Where do AC Milan go from here?

Where do AC Milan go from here?
2017-30-10 - 10:05
After a summer spending spree that sent expectations soaring into the stratosphere, the start of the 2017-18 Serie A season has been nothing short of a disaster for the seven-time Champions League winners. The proud and once world conquering Rossoneri from Milano were seemingly poised for another golden era, according to their fans whose hopes, dreams and expectations grew with every new signing that Directors Mirabelli and Fassone presented. But 'pride cometh before a fall' and after only 11 league matches the Rossoneri find themselves asking the same questions they were pondering before the €200 million spending bonanza began: Where do AC Milan go from here?

The excitement surrounding the new AC Milan project has not died down but the buzz around the club has certainly cooled off following the Rossoneri's domestic league start as coach Vincenzo Montella and his players have only managed to win 5 out of their first 11 matches. What makes matters worse is that 3 of those losses have come against bitter rivals Inter, Roma and this past weekend also Juventus, against whom Milan weren't even close to shaking, despite the advantage of playing in front of their fans at a packed Stadio Giuseppe Meazza.

Montella and co's poor start has prompted club legend Paolo Maldini to dismiss their chances of qualifying for next season’s Champions League. Surely a realistic observation but words that sting nonetheless for the club whose directors touted themselves before the season began, contenders to win the Scudetto for the first time since 2011. Instead now, they find themselves 10 points down from cross town rivals Inter in 4th place, who also have a game in hand scheduled to be played tonight away at Verona against Hellas. A win for the Nerazzurri there would mean they would go third and the distance up to the last Champions League spot held by Lazio for the Rossoneri would be as daunting as 12 points. 

With the season's objective of qualifying for the Champions League realistically gone already in October, there is no doubt that Milan are in a real crisis with rumours spreading of a conflict between directors Fassone and Mirabelli regarding the future of Montella. However, it is always darkest just before dawn as this moment offers Milan a unique chance to regroup and rebuild or as Anthony Kiedis of the Red Hot Chili Peppers sings in the hit Californication that 'Destruction leads to a very rough road but it also breeds creation.'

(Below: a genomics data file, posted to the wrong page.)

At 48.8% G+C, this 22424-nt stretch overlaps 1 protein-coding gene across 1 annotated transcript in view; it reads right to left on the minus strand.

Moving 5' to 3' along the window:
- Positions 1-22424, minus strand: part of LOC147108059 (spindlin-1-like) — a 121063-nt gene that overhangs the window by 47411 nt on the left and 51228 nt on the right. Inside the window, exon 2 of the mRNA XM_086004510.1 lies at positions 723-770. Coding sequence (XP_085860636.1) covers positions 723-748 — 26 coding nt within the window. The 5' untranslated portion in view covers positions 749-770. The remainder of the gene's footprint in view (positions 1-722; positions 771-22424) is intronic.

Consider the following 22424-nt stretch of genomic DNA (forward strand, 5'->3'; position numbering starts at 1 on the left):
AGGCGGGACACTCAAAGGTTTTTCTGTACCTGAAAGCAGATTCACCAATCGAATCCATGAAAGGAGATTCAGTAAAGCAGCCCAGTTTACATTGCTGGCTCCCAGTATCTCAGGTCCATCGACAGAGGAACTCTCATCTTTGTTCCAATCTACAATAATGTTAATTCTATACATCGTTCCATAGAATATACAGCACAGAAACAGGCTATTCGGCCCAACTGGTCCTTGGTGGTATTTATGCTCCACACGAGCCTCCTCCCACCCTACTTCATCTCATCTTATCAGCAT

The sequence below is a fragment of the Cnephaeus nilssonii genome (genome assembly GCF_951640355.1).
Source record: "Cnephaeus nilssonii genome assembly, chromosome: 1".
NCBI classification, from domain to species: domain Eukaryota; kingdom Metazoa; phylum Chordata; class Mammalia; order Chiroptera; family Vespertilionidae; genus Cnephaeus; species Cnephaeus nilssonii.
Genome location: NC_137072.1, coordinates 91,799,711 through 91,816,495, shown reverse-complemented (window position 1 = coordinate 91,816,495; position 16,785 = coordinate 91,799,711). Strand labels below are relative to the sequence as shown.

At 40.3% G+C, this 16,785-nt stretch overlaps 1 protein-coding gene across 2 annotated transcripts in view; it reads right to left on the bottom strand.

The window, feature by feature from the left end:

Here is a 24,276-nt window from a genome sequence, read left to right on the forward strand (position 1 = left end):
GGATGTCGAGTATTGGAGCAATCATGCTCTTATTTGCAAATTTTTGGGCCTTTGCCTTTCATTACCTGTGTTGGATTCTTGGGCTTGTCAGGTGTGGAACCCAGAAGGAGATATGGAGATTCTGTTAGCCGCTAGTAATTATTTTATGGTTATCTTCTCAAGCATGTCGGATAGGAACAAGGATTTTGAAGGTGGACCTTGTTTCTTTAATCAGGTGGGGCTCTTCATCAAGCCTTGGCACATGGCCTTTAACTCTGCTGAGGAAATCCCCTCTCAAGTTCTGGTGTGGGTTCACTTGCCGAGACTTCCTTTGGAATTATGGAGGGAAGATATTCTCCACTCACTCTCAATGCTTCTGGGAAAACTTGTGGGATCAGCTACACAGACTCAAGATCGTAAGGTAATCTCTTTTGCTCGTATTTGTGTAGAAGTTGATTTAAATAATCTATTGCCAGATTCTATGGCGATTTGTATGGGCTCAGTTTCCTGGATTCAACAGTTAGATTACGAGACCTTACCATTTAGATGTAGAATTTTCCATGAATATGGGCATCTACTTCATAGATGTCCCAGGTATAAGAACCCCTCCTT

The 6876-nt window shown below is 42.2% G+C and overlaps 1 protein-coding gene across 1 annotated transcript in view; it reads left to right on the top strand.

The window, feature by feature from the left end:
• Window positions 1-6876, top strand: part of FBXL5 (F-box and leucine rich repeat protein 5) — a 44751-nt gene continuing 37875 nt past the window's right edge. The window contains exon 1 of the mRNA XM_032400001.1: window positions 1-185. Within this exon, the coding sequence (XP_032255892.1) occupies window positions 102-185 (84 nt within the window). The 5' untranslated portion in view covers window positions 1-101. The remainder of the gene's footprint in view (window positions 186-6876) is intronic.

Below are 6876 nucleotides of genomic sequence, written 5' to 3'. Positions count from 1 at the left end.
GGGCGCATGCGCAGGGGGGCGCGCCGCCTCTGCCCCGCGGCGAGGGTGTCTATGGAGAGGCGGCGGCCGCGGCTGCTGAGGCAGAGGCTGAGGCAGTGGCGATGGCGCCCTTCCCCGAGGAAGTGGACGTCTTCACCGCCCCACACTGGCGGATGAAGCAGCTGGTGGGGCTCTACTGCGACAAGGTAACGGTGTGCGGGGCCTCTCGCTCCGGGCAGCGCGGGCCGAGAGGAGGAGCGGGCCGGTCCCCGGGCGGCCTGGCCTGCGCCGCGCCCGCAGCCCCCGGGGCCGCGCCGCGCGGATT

The Rossoneri find themselves in exactly the same situation cross town rivals Inter were precisely a year ago: namely having to start planning for next season before the Christmas break. As difficult a pill that may be to swallow, this frame of mind is the most painfully yet constructive thing Milan can do right now as they prepare to ask and answer some really tough questions: Do they keep Montella and give him the mandate to revert back to a 4-man defence whilst also benching the very disappointing prestige signing Leonardo Bonucci? Or if the rumours are true that Antonio Conte will make a spectacular return to the Serie A by taking charge of the Rossoneri after this season, do they cut their losses short and replace Montella with a coach more adapted to playing with a back 3 in anticipation of Conte's arrival? 

If they choose the former then Milan will also have to admit that the architects behind this squad have failed miserably as neither full-backs Ricardo Rodriguez and Andrea Conti nor central defender Leonardo Bonucci have a rather long track-record of excelling when playing in a back 4. Aside from his last 6 months at Juventus, Bonucci grew into arguably one of the top 3 central defenders in the world when playing in a back 3 whilst Conti and Rodriguez are quality wing-backs more than full-backs. Also, how can Mirabelli and Fassone stay on after having built a squad that doesn't suit the current coach at all?

That would imply too much instability and upheaval at a club that changed owners only 6 months ago and is best left as a road not travelled upon. Instead of trying to fit square pegs into round holes, the ideal solution would be the latter option and relieve Montella of his duties and replace him with a coach that is tactically closest to Antonio Conte, thus making that transition as seamless as possible. Whether that temporary solution is spelt Walter Mazzarri, Paolo Sousa or anyone else for that matter is neither here nor there, as the point from which Milan must move on from now, must be from one of resolute unity that has its focus on the future and then act accordingly instead of the other way around which has caused this crisis. 

A simple glance at the witnesses of a squad full of young, hungry and talented players that first need to gel together as well as being used in the best tactical setup by the best coach out there. There is only one name that springs to mind and that name is spelt Antonio Conte.